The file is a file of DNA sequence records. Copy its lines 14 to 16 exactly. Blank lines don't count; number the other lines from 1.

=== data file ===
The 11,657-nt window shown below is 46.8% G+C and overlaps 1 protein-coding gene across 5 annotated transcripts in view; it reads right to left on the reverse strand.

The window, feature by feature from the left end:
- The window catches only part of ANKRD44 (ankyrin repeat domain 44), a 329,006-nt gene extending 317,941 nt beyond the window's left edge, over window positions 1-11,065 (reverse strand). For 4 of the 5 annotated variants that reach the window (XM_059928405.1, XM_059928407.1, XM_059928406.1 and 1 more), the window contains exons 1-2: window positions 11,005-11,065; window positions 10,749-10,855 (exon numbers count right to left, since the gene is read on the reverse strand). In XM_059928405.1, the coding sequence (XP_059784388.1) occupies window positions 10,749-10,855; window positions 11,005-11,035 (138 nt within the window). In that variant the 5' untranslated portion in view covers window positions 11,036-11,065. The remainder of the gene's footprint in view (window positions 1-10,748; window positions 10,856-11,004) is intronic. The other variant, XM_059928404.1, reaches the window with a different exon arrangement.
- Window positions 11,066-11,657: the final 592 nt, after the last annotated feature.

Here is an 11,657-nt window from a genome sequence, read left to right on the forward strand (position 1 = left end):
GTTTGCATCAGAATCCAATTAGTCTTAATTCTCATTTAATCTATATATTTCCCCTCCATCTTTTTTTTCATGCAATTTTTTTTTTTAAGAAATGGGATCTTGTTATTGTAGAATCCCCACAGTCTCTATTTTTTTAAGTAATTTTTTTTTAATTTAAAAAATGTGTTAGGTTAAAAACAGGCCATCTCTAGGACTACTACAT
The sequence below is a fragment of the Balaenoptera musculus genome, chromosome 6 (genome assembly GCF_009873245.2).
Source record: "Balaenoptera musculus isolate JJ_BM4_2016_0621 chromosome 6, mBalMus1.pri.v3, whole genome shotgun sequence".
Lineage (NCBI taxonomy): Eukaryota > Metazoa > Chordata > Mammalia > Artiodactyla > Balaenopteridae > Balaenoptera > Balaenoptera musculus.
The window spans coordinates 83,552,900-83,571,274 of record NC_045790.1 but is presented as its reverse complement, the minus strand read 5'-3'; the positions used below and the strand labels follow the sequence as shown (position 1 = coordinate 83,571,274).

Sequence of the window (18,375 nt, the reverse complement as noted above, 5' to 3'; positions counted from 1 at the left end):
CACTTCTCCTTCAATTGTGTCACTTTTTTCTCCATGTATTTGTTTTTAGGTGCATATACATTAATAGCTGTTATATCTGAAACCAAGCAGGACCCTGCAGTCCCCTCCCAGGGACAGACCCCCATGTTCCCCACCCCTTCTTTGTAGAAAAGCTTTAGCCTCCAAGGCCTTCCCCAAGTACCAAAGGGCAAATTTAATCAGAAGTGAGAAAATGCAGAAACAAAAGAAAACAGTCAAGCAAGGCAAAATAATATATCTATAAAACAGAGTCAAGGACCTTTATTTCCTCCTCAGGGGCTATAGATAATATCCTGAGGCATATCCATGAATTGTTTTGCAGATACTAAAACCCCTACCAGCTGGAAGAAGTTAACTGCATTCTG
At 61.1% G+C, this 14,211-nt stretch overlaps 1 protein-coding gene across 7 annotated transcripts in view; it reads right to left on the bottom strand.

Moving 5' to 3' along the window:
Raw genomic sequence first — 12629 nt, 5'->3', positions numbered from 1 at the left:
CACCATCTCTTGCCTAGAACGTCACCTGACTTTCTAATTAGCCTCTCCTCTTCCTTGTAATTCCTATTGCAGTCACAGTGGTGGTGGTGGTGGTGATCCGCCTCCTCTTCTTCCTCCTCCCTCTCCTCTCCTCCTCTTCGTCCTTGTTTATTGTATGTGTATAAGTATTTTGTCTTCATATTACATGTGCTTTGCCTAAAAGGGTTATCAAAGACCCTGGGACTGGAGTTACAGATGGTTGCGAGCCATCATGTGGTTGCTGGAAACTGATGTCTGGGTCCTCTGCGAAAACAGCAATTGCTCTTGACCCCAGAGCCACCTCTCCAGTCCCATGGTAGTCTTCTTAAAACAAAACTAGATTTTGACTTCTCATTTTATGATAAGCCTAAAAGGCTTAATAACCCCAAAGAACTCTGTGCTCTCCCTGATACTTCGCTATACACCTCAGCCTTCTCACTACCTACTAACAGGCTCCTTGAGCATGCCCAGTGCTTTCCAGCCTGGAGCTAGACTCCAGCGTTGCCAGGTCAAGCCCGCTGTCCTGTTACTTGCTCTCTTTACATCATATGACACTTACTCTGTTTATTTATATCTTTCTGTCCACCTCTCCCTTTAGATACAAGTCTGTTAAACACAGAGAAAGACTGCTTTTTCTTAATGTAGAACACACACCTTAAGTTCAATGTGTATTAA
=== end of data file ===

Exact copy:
Moving 5' to 3' along the window:
Raw genomic sequence first — 12629 nt, 5'->3', positions numbered from 1 at the left:
CACCATCTCTTGCCTAGAACGTCACCTGACTTTCTAATTAGCCTCTCCTCTTCCTTGTAATTCCTATTGCAGTCACAGTGGTGGTGGTGGTGGTGATCCGCCTCCTCTTCTTCCTCCTCCCTCTCCTCTCCTCCTCTTCGTCCTTGTTTATTGTATGTGTATAAGTATTTTGTCTTCATATTACATGTGCTTTGCCTAAAAGGGTTATCAAAGACCCTGGGACTGGAGTTACAGATGGTTGCGAGCCATCATGTGGTTGCTGGAAACTGATGTCTGGGTCCTCTGCGAAAACAGCAATTGCTCTTGACCCCAGAGCCACCTCTCCAGTCCCATGGTAGTCTTCTTAAAACAAAACTAGATTTTGACTTCTCATTTTATGATAAGCCTAAAAGGCTTAATAACCCCAAAGAACTCTGTGCTCTCCCTGATACTTCGCTATACACCTCAGCCTTCTCACTACCTACTAACAGGCTCCTTGAGCATGCCCAGTGCTTTCCAGCCTGGAGCTAGACTCCAGCGTTGCCAGGTCAAGCCCGCTGTCCTGTTACTTGCTCTCTTTACATCATATGACACTTACTCTGTTTATTTATATCTTTCTGTCCACCTCTCCCTTTAGATACAAGTCTGTTAAACACAGAGAAAGACTGCTTTTTCTTAATGTAGAACACACACCTTAAGTTCAATGTGTATTAA